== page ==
When black principals hire black teachers, he added, those educators tend to be highly trained professionals with a track record of student achievement. This undermines the argument that these directors are just hiring friends, Grissom said.
“Sometimes there’s this debate about whether or not there’s a trade-off between having more diversity and having a more effective teaching workforce,” he said. “And I think that’s the wrong way to think about it. Other researchers make a very good argument that diversity is a dimension of quality. It’s a kind of thing that you want to value for its own sake; it brings benefits to your school. Also, in our particular case, when people tapped into these more diverse networks, they could bring in more effective teachers.
Although black principals, especially women, provide benefits to schools, women of color serving as vice principals typically wait longer to be promoted to principal than either men or white women. The costs and procedures associated with earning the advanced degrees and professional credentials needed to become an administrator also pose barriers for black educators, Grissom said. Helping educators pay for additional education or eliminating licensing tests could help increase the number of black principals. The tests can cost several hundred dollars and don’t necessarily predict a potential manager’s success, he added.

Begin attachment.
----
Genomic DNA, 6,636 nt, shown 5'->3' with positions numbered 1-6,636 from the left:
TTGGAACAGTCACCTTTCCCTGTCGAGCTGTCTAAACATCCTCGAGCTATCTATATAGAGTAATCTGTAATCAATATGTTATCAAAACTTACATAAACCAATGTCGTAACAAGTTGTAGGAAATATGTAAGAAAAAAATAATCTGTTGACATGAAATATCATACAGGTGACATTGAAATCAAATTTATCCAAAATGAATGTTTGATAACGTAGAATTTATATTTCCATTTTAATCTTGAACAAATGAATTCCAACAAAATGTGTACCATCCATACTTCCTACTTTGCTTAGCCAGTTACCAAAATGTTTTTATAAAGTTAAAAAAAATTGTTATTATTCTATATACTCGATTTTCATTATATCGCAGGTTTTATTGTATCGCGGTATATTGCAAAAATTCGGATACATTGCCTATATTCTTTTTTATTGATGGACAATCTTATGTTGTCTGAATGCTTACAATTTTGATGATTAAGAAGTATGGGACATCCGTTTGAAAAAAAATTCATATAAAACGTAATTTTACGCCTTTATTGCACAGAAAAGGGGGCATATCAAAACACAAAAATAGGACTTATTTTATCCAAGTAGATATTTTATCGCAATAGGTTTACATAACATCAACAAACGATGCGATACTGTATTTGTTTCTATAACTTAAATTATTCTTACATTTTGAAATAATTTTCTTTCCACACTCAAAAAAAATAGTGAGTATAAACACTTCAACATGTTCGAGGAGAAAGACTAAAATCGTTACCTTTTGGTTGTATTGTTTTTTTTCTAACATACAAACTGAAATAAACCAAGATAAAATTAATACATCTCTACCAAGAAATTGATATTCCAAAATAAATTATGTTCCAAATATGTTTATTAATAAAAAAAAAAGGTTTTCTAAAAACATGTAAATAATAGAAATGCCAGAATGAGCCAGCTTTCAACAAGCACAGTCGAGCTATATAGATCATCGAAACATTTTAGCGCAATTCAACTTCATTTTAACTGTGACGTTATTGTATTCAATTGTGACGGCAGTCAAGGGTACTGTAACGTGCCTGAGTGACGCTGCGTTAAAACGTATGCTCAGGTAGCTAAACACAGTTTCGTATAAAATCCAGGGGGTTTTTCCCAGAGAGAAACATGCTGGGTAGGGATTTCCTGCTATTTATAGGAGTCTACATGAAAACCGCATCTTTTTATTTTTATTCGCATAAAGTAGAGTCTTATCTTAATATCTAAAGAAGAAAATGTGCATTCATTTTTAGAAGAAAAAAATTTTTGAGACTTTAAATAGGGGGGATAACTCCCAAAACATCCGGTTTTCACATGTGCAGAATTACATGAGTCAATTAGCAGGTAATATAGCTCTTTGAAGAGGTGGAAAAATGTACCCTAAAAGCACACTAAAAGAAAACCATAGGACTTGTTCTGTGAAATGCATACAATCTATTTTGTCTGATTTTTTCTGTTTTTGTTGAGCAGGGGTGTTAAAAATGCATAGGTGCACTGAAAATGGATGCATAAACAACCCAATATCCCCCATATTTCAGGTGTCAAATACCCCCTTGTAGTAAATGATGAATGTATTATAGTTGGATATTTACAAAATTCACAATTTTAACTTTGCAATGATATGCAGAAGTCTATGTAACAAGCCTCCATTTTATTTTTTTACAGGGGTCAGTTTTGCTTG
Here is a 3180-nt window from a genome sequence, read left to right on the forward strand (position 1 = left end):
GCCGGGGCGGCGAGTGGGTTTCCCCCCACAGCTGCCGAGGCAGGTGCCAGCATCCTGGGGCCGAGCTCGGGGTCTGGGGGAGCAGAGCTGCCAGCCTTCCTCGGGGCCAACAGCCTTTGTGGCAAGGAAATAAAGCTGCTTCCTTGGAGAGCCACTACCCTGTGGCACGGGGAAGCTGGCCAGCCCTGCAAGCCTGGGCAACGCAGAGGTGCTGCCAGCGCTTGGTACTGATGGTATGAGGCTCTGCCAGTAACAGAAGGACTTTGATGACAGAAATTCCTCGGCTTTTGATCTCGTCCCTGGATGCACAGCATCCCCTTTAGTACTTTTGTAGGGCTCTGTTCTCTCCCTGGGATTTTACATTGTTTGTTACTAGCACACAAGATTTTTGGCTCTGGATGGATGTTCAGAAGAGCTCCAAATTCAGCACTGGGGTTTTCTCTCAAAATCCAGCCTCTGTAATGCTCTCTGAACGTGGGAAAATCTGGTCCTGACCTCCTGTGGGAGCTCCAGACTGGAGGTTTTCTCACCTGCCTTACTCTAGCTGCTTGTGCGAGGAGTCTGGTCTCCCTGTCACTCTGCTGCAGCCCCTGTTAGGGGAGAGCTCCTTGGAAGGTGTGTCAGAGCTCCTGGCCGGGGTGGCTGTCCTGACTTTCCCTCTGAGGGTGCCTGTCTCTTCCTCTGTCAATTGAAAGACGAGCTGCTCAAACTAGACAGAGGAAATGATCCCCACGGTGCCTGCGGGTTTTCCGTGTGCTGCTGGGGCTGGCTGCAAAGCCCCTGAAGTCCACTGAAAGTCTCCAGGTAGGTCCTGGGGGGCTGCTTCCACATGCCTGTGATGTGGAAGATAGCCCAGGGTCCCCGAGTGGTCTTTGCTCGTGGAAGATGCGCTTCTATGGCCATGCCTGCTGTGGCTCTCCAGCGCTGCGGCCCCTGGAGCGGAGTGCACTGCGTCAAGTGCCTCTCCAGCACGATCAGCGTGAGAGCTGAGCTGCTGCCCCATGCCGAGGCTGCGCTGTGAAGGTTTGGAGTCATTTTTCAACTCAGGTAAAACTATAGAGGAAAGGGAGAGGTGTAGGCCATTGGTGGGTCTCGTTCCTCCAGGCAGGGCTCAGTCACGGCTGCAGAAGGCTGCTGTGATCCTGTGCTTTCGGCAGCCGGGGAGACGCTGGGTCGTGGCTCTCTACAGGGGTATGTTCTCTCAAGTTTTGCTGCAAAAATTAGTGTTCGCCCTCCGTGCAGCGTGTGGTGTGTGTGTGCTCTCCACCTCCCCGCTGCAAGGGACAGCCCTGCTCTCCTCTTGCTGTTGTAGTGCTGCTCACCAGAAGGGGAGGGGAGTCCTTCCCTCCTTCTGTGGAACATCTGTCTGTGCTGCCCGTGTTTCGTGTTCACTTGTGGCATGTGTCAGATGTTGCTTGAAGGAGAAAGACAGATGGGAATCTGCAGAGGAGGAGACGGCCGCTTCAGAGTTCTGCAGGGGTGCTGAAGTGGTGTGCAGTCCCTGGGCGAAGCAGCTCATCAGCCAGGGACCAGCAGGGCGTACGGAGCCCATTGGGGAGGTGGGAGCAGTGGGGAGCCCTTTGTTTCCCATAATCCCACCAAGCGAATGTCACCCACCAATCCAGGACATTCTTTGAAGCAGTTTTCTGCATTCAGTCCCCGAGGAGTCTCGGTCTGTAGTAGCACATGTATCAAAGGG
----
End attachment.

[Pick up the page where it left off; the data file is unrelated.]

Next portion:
New Leaders will provide $5,000 scholarships to its scholars to offset the costs of the Masters Certification and Online Masters Program. The organization launched a pilot of the scholarship program earlier this year and will be accepting applications for the full launch in late April. The scholarship will start in January 2023.
“Cost is something that is close to our hearts,” Desravines said. “We don’t want people going into debt to get a certification or a master’s degree.”